Researchers from Stanford University – Steve Engelhard and Arvind Narayanan, recently found that your smartphone’s battery status may now provide a way for websites to track you online – “thanks to HTML5”.
With the rise of HTML5 web developers can do a lot of things, in that HTML5 Battery Status API– information on your battery life percentage and time to discharge, as well as how long it would take to charge your phone can be used to track you online.
HTML5 Battery Status API allows servers to determine when they need to send an energy-efficient version of a website. It lets them see how much charge a laptop, tablet, or smartphone has in terms of time remaining until discharge, and as an overall percentage.
And according to researchers – these two figures can be combined to provide the unique combinations of the numbers which would give websites a way to match your battery information with your IP with fairly good certainty and there are about 14 million different combinations of battery life as a percentage and remaining time.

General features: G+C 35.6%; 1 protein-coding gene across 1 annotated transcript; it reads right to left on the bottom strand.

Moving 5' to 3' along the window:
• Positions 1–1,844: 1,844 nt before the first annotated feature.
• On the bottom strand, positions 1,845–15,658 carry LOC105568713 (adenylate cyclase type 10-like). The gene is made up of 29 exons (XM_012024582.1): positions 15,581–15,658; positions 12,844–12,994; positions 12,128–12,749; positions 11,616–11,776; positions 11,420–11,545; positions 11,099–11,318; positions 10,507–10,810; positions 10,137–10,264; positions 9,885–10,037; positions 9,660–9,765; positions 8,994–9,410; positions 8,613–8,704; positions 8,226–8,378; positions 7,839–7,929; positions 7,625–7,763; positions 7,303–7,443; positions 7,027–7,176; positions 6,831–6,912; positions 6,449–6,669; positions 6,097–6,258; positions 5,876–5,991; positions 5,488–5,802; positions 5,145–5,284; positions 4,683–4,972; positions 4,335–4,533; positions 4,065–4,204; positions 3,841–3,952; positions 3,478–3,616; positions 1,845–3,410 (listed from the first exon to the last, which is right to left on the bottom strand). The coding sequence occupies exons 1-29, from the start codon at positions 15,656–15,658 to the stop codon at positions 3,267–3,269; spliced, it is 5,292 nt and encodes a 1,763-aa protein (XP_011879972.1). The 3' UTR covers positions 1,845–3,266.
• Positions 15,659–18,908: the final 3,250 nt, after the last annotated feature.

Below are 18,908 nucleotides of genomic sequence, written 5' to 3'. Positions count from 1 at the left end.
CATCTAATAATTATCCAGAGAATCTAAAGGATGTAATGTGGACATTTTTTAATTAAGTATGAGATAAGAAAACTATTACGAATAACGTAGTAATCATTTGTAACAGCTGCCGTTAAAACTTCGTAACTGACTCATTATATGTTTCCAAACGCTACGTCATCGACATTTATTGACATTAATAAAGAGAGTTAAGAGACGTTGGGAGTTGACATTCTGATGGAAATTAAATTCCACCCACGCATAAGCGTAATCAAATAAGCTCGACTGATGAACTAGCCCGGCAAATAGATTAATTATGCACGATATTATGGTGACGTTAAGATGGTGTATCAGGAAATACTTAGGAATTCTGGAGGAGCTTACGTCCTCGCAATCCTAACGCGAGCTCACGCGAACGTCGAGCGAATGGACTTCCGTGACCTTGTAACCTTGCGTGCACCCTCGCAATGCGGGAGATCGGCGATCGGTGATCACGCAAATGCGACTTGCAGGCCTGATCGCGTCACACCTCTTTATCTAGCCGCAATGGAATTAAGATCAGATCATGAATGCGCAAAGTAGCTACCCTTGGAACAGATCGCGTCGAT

And also these figures about battery status updates after almost every half a minute, so these statistics can be used to identify the user on the website within the time frame of 30 seconds. Researchers claim that website can possibly reconstruct your battery’s identity, within that given 30-second timeframe, even if you visit a website using a proxy and then revisit the same website without proxy.
The worst part of this attack is that it’s hard to mitigate against it. You can’t deal with it as easily as you would wipe your browser cookies. VPNs and AdBlockers won’t help either. The only option is to plug the device into the mains. Although it’s unclear whether this sort of thing is being routinely used against users, for some time, many in the security community have held concerns about the Battery Status API.
Right now only Firefox supports Battery status disabling feature. So if you are too much concerned about your privacy switch to Firefox.